MFR: How about letting other creators into the Room?
EP:I’d consider it. It could only happen if things go gang-busters, though.
MFR: Was there a specific part of creating Red Room you enjoyed most? Do you have a favorite part of the creative process?
EP:It’s all very enjoyable. I’ve created a system where I never deal with one part for long enough to get bored. It’s sort of no different than any other comic, with the exception that I routinely gross myself out and I think that’s gonna be valuable to the series (laughs).
MFR: Speaking of process, you used some techniques in Red Room (like duotone, hand lettering, etc) that aren’t as common in cartooning today. And Red Room actually “feels” very tactile already, even digitally. How did you achieve this? Was it always the plan to have the book look and feel this way in the end?
EP:Yes. I love the duotone comics of the 80s and it’s a process and aesthetic that is just plain lost to obsolescence. I got hold of some duotone paper and developed full sheets of the stuff so that I can digitally use them forever. Computer versions I’ve seen people do are just too precise and don’t capture the real grit of that process.
MFR: How about character or story? Having read some of Red Room, I know you have a ton of cool characters (I’m partial to Poker Face).
EP: A big deficiency I see in comics compared to more thriving times of the medium are that the creatives are milking one good idea for a year, rather than the kirby ideology of putting a million of them out there at once. I’m trying to do new stuff with every issue and that includes showing off new character designs and crazy concepts. One of them is gonna really catch, and it’s looking like Poker Face is the one right now. I’ve seen some cosplay, lots of fan art, and 2 tattoos with them on some skin!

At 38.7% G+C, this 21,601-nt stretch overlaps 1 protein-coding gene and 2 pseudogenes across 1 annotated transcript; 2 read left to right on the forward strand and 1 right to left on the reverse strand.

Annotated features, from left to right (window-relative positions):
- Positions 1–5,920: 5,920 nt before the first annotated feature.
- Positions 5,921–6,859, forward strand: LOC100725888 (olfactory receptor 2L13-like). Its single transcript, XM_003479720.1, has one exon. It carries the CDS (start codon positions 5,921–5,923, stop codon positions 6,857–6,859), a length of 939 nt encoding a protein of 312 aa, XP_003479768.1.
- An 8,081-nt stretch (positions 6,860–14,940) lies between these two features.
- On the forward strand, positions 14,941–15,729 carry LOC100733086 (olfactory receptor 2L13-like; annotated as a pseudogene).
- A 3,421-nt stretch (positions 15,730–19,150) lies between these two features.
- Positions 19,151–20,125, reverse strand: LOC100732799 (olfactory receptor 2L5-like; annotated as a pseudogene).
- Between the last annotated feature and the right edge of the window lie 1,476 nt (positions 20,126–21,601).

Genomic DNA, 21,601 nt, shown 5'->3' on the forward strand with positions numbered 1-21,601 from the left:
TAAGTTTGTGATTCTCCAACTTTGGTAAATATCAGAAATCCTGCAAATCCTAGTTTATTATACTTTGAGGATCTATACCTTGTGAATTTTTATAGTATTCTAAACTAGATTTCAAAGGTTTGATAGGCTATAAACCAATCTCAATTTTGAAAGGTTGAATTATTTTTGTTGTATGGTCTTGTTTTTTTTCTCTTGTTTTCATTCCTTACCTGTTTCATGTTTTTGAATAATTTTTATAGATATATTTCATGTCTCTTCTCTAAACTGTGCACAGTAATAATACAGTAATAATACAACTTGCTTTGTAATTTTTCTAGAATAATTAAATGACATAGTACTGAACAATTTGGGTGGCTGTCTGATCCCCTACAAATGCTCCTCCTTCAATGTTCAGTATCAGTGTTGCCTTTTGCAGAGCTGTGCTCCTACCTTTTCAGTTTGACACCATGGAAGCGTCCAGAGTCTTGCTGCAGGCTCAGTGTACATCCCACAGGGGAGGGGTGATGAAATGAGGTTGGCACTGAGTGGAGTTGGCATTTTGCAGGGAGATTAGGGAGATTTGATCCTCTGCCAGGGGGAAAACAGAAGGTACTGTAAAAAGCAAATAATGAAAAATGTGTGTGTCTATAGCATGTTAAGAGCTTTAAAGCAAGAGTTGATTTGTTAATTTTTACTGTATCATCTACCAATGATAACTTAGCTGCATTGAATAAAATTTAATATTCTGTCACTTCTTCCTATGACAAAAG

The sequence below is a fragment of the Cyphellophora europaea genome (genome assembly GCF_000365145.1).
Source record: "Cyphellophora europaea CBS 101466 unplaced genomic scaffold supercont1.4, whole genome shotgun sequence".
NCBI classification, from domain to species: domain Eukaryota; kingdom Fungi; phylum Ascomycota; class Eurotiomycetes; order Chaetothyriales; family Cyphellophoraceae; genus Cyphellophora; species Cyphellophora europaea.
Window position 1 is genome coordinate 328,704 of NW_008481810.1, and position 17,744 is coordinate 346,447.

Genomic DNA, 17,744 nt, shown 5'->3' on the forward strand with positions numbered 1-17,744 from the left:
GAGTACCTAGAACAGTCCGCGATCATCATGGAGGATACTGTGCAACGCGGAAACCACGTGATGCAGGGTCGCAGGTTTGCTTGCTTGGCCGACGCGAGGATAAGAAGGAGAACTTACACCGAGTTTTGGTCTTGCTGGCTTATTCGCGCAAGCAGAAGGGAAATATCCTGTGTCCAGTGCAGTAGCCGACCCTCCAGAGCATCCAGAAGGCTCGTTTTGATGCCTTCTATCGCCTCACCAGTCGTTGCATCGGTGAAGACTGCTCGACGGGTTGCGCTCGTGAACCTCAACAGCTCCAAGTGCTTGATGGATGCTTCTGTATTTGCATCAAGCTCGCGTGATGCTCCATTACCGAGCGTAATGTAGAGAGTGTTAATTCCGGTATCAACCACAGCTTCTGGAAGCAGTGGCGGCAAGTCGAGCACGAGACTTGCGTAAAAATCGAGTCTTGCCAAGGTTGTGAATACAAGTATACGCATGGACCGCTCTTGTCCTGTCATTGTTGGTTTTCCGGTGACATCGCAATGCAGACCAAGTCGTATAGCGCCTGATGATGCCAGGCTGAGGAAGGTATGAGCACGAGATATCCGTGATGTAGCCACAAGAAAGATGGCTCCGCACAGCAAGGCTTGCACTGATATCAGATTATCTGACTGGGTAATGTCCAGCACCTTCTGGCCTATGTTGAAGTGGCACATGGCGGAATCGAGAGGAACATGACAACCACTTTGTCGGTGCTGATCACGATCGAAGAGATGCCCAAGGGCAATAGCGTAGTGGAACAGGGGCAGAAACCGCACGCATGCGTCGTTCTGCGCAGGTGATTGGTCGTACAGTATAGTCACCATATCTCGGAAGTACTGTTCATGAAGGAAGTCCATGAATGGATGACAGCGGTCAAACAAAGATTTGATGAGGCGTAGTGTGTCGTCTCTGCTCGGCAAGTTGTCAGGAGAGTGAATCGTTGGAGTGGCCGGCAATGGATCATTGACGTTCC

MFR: Did the Kayfabe community have any impact, change or influence on Red Room in any way?
EP: In some ways, sure. When I ask the audience to recommend some good flicks and books they never let me down.
MFR: How long do you plan to continue the comic? Is there an endgame?
EP: There will be 13 issues that I’m signed up for. I have a million stories I can tell. If the audience is strong, I’ll keep rocking.
MFR: Will you still be releasing pages via Patreon alongside the floppies?
EP:Yeah, I think so. I have a good number of people interested in supporting my comics at every step of the process.
MFR: And finally, any parting words you want to leave our readers with? Anything else you want to plug?
EP:I’d just like to thank everyone who’s been along for the ride. We’ve pre-sold a ton of them so far. The Youtube audience is growing exponentially and are a very spirited crew. Things are all on track.
The war between monkeys and robots has raged on for eons; these are the stories that have survived. With art by Jamie Jones and the occasional words by Matt Sardo, Tales of Monkeys Fighting Robots hits the web every Sunday.